What kind of strategic decisions have you made to succeed in the Chinese market?

I think in general, the Chinese industry as a whole has progressed a lot slower than people would have liked it to and it’s still a very long play. Actually, as a recorded music market, it’s still incredibly small. It’s actually smaller than Switzerland and Thailand. That means companies in China have to be there for the long run. In terms of focusing our business, we made a decision a couple of years ago that while live music in China is incredibly exciting, it’s over-crowded and a hard area to make money in, so we focused on the record side which is even harder but there’s no one else really doing what we do – so we’ve got a good niche for ourselves. It’s strategically a very interesting area to be in but we have to keep in mind that it’s a long strategy.

Besides China, do you do business in other regions in Asia as well?

Because the industry is so small at the moment in China, there is a temptation to start doing business outside of China. However, one of the decisions I’ve made over the last couple of years is that you just got to be the best at what you do within a particular region. I think it could be a mistake to try to spread yourself out too much. China is such a complex place that it requires your full attention. Each region in Asia has its own set of issues or complexities, which require full time attention as well. For us, the most important thing is to be the best at what we do within China.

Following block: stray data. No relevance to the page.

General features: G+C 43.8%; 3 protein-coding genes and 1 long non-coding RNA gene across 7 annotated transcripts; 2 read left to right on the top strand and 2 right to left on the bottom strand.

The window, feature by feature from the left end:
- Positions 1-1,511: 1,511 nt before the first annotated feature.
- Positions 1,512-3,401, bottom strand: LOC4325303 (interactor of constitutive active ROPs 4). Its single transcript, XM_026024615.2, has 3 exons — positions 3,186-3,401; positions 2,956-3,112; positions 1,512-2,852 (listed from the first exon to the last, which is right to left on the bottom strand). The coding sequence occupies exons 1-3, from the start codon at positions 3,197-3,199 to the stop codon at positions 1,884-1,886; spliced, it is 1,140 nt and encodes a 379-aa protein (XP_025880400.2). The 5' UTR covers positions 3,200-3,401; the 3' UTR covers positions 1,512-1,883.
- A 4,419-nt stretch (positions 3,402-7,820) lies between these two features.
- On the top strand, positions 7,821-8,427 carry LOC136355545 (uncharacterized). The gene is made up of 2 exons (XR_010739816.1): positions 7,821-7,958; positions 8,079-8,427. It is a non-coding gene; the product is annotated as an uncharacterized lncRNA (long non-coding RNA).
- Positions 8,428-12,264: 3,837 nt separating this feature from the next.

The market is going to be very exciting and big in the future.

How do you see the development in the creative industries in China?

Any of the copyright dependent industries have traditionally had a very hard run in China. But there is a recognizable copyright law in China so it’s just a question of enforcing it properly so that the creative industries can start to flourish. It’s just starting to happen now. It’s looking increasingly interesting as the businesses develop and people actually start to see rewards from copyright based goods.

If we look at the film industry in China for example, it’s going through a boom at the moment. Largely because the Chinese government sees it as kind of a soft power issue where they want to start exporting films and they’ve protected that as an industry. We’re hoping that the music industry is going to be the next area of creative goods that actually get that level of protection from the government. It looks very exciting if this will happen. But as with all things in China, these things take longer than you would imagine. We know that the market is going to be very exciting and big in the future. It’s just when that future actually comes, that’s what’s unclear.

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